Expected Council Action
In November, the Council expects to be briefed in consultations by the Secretary-General’s Personal Envoy for Western Sahara, Christopher Ross, after his visit to key North African and European capitals, scheduled for 27 October to 15 November. The Special Representative of the Secretary-General and head of the UN Mission for the Referendum in Western Sahara (MINURSO), Wolfgang Weisbrod-Weber may also brief on MINURSO. No outcome is expected from the briefing.
MINURSO’s mandate expires on 30 April 2013.
Key Recent Developments
On 12 April, the Council held a meeting with MINURSO troop-contributing countries.
On 17 April, Council members received a briefing in consultations on MINURSO. The then-head of MINURSO, Hany Abdel-Aziz, and Ross briefed the Council on developments and on the Secretary-General’s latest report (S/2012/197). As requested by the Council in resolution 1979, the report took into account challenges to the MINURSO mandate and acknowledged that the mission had failed to fulfil its key purpose: “to organize and supervise a referendum on Western Sahara self-determination.” (This final version of the report contained no fewer than seven edited paragraphs, and it replaced three previously released advance versions of the report.)
On 24 April, the Council extended MINURSO’s mandate for another year through resolution 2044. As is customary, the draft resolution had been discussed by the Group of Friends of Western Sahara (France, Russia, US, UK and Spain) before being distributed to all Council members.
Morocco informed the Secretary-General on 10 May that it had a number of reservations regarding the current negotiating process, indicating a week later that it had lost confidence in Ross, describing his work as “unbalanced and biased.” Following this announcement, the Secretary-General asserted that he had complete confidence in Ross. (Ross was expected to visit Western Sahara in May, as agreed during the ninth round of informal negotiations in March between Morocco and the Polisario Front. The next rounds of informal talks, provisionally scheduled to take place in June and July, were postponed for an indefinite period.) On 25 August during a phone conversation with King Mohammed VI, Secretary-General Ban Ki-moon stated that the UN did not intend to modify the terms of its mediation and reaffirmed his confidence in Ross.
On 15 June, the Secretary-General appointed Weisbrod-Weber (Germany) as his Special Representative and head of MINURSO to succeeded Abdel-Aziz (Egypt), who completed his assignment on 30 April.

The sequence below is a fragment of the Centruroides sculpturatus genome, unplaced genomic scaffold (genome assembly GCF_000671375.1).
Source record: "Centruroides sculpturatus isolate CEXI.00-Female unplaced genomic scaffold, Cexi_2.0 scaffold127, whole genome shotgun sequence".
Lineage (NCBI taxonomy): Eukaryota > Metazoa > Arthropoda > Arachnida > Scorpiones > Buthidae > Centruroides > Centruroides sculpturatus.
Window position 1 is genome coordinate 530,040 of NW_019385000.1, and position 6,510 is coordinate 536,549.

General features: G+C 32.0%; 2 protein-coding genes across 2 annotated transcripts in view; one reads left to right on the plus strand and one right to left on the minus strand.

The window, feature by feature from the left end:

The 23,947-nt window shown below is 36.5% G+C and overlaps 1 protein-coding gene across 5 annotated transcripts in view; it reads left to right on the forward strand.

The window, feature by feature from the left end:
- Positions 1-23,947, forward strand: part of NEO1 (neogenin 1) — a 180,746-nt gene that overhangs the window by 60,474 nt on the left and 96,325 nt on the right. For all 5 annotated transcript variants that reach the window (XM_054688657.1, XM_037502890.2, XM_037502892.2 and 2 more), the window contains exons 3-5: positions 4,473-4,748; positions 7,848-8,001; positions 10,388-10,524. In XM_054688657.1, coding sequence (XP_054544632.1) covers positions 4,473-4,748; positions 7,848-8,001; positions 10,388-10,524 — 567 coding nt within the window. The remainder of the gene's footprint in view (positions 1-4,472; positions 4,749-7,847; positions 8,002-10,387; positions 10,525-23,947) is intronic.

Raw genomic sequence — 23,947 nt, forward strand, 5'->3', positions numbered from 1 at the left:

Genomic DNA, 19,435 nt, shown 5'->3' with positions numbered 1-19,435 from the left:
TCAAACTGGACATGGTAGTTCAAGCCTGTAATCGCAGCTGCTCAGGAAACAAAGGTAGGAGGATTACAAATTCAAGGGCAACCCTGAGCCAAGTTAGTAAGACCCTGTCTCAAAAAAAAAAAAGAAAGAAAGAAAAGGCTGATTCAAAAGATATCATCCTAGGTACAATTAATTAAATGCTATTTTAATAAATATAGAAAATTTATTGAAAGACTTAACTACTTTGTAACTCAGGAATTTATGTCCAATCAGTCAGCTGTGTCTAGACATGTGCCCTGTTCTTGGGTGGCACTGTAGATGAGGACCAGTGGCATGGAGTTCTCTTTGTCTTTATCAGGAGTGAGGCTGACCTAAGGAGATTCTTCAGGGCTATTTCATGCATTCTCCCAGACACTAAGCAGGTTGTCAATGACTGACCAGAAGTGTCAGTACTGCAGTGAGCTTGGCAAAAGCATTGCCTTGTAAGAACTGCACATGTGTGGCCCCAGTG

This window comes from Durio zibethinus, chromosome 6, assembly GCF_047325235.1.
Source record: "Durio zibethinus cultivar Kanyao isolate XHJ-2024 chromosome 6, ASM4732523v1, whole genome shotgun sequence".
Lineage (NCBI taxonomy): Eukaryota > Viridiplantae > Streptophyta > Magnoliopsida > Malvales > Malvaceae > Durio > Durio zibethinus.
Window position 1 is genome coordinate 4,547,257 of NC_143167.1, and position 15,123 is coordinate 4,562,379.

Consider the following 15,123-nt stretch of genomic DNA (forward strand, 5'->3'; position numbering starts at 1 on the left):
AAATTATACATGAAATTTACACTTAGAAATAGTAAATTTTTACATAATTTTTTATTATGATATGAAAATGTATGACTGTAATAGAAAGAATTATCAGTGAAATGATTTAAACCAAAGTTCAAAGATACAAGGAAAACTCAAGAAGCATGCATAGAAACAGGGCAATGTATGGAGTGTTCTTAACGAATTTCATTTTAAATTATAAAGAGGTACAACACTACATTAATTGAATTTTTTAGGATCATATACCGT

Under-Secretary-General for Peacekeeping Operations Hervé Ladsous visited the city of Laâyoune and the MINURSO team sites of Oum Dreyga and Mijek in Western Sahara, Tindouf and Rabouni in Algeria, and Rabat, Morocco from 10-12 October. He met with MINURSO officials, Moroccan authorities, and officials from the Polisario Front. MINURSO’s activities and mandate were discussed, including the cooperation between Morocco and MINURSO.
Media reports in October indicated that lightly armed Sahrawis were seen in northern Mali, in particular in the towns of Timbuktu and Gao controlled by radical Islamist groups and Tuareg rebels.
Human Rights-Related Developments
Juan E. Méndez, the Special Rapporteur on torture for the Human Rights Council (HRC), visited Laâyoune, Western Sahara, on 17 and 18 September. During a press conference following the presentation of his report to the Third Committee of the General Assembly on 23 October, Méndez said that there was evidence of excessive use of force and a tendency to use torture in interrogation when national security is involved, both in Morocco and Western Sahara.
On 19 September, the HRC adopted the outcome of the Universal Periodic Review (UPR) on Morocco. Of the five recommendations specific to Western Sahara, Morocco said it was already implementing three related to measures to protect human rights defenders and to ensure the adequate protection of human rights. It did not support one calling for procedures governing registration of organisations advocating for the Sahrawi right to self-determination to conform with international standards, and it rejected another calling for the establishment of a permanent human rights component in MINURSO as beyond the HRC mandate.
A delegation of the African Commission for Human and People’s Rights visited the refugee camps in Tindouf from 24-28 September, but was not granted access to the territories occupied by Morocco.